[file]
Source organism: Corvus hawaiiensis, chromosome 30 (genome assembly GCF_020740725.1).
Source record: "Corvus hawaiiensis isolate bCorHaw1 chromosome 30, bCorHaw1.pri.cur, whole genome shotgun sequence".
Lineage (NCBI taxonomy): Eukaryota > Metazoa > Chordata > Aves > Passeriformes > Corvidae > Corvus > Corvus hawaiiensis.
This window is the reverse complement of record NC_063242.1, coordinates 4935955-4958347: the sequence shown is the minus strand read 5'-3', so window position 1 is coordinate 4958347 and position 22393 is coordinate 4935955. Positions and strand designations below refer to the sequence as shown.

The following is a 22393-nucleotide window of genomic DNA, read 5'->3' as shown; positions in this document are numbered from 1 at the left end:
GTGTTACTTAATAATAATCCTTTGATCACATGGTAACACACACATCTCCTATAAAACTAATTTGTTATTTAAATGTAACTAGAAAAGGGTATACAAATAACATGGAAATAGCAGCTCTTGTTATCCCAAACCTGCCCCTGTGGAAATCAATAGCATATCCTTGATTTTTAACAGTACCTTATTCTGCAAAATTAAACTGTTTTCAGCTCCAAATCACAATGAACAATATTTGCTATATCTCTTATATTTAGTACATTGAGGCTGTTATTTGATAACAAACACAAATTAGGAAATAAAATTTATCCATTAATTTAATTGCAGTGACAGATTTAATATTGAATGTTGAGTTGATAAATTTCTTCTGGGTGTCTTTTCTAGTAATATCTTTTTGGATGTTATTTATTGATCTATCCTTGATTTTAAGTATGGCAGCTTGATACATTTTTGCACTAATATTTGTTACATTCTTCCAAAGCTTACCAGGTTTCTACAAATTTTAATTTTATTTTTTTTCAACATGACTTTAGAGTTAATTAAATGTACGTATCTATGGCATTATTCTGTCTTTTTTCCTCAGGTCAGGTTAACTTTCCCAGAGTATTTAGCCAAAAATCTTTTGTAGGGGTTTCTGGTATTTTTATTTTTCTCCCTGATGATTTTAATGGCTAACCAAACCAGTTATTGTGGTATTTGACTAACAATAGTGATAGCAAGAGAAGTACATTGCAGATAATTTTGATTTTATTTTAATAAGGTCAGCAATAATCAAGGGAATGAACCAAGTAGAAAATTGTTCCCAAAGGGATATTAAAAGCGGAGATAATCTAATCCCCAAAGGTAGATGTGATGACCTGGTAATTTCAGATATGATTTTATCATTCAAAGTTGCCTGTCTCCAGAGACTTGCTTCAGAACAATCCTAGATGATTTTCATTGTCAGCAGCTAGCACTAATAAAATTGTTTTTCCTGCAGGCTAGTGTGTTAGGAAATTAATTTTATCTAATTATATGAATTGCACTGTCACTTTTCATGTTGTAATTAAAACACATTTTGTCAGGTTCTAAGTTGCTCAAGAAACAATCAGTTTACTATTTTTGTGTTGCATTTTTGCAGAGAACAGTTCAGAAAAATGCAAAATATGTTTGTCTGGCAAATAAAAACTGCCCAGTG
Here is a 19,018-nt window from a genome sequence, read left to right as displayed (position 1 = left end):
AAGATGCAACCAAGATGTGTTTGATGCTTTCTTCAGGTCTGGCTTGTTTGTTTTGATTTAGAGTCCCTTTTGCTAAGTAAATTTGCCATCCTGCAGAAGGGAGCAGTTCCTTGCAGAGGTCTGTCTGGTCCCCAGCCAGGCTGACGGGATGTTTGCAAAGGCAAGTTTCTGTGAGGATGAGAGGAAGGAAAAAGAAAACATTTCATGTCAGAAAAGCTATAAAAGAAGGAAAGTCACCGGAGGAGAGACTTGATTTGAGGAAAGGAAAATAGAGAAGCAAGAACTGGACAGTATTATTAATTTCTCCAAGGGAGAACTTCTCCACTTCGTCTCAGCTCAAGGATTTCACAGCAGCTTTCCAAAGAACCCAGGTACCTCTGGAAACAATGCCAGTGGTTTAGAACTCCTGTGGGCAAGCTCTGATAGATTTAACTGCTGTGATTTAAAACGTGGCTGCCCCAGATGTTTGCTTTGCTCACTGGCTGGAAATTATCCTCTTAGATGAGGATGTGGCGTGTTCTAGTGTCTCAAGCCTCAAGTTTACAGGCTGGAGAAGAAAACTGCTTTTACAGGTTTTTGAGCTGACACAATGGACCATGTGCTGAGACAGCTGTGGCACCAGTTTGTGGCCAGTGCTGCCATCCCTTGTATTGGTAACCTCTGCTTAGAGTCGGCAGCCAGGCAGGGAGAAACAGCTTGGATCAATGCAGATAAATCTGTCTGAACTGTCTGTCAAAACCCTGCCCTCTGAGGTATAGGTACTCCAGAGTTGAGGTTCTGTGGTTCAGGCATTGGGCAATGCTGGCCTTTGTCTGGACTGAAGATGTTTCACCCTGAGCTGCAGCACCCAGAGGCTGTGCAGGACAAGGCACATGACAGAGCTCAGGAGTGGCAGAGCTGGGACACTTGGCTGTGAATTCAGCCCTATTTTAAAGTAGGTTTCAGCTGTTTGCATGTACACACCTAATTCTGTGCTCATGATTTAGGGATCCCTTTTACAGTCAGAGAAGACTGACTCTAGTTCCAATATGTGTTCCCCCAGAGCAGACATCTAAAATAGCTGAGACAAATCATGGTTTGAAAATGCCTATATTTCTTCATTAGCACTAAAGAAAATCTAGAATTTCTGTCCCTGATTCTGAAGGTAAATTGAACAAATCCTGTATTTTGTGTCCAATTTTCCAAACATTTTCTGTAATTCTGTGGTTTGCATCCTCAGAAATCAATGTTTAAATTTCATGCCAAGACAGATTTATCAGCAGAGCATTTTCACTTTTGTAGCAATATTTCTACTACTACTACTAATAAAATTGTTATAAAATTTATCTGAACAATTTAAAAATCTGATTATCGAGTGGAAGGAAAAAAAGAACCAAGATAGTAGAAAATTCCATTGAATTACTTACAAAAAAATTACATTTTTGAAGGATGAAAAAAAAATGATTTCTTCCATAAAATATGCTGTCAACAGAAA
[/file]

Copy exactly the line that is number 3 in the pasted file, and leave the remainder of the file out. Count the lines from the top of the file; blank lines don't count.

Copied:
Lineage (NCBI taxonomy): Eukaryota > Metazoa > Chordata > Aves > Passeriformes > Corvidae > Corvus > Corvus hawaiiensis.